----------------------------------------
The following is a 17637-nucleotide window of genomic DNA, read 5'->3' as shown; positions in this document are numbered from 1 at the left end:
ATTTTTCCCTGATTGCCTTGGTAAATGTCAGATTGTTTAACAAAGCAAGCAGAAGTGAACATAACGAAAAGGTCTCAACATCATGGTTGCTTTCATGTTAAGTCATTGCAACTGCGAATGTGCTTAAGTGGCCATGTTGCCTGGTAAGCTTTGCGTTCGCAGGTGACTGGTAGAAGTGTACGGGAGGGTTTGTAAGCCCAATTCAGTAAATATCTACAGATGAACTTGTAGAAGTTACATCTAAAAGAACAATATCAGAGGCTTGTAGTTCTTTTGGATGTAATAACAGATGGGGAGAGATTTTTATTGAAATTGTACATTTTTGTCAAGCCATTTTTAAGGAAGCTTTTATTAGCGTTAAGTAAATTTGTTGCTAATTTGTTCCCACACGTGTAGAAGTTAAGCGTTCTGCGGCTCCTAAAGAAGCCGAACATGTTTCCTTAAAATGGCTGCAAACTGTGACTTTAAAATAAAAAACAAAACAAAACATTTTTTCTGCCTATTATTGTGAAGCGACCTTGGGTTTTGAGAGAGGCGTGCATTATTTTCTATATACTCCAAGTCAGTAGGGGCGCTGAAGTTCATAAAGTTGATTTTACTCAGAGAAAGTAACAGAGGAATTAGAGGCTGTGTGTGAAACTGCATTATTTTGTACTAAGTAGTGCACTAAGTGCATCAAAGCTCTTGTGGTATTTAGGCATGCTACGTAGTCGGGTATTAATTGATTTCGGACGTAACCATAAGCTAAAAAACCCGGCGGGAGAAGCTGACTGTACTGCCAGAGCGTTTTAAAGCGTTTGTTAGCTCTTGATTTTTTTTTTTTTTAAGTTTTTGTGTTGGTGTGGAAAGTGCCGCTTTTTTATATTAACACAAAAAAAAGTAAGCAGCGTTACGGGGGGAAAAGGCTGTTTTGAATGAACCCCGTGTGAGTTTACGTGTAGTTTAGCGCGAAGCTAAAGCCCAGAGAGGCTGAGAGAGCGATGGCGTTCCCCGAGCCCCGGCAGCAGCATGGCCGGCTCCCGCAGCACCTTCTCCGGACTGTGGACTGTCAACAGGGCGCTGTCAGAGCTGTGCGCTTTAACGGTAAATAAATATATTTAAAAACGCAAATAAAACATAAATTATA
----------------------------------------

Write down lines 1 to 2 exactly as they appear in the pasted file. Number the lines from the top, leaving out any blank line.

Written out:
The following is a 17637-nucleotide window of genomic DNA, read 5'->3' as shown; positions in this document are numbered from 1 at the left end:
ATTTTTCCCTGATTGCCTTGGTAAATGTCAGATTGTTTAACAAAGCAAGCAGAAGTGAACATAACGAAAAGGTCTCAACATCATGGTTGCTTTCATGTTAAGTCATTGCAACTGCGAATGTGCTTAAGTGGCCATGTTGCCTGGTAAGCTTTGCGTTCGCAGGTGACTGGTAGAAGTGTACGGGAGGGTTTGTAAGCCCAATTCAGTAAATATCTACAGATGAACTTGTAGAAGTTACATCTAAAAGAACAATATCAGAGGCTTGTAGTTCTTTTGGATGTAATAACAGATGGGGAGAGATTTTTATTGAAATTGTACATTTTTGTCAAGCCATTTTTAAGGAAGCTTTTATTAGCGTTAAGTAAATTTGTTGCTAATTTGTTCCCACACGTGTAGAAGTTAAGCGTTCTGCGGCTCCTAAAGAAGCCGAACATGTTTCCTTAAAATGGCTGCAAACTGTGACTTTAAAATAAAAAACAAAACAAAACATTTTTTCTGCCTATTATTGTGAAGCGACCTTGGGTTTTGAGAGAGGCGTGCATTATTTTCTATATACTCCAAGTCAGTAGGGGCGCTGAAGTTCATAAAGTTGATTTTACTCAGAGAAAGTAACAGAGGAATTAGAGGCTGTGTGTGAAACTGCATTATTTTGTACTAAGTAGTGCACTAAGTGCATCAAAGCTCTTGTGGTATTTAGGCATGCTACGTAGTCGGGTATTAATTGATTTCGGACGTAACCATAAGCTAAAAAACCCGGCGGGAGAAGCTGACTGTACTGCCAGAGCGTTTTAAAGCGTTTGTTAGCTCTTGATTTTTTTTTTTTTTAAGTTTTTGTGTTGGTGTGGAAAGTGCCGCTTTTTTATATTAACACAAAAAAAAGTAAGCAGCGTTACGGGGGGAAAAGGCTGTTTTGAATGAACCCCGTGTGAGTTTACGTGTAGTTTAGCGCGAAGCTAAAGCCCAGAGAGGCTGAGAGAGCGATGGCGTTCCCCGAGCCCCGGCAGCAGCATGGCCGGCTCCCGCAGCACCTTCTCCGGACTGTGGACTGTCAACAGGGCGCTGTCAGAGCTGTGCGCTTTAACGGTAAATAAATATATTTAAAAACGCAAATAAAACATAAATTATA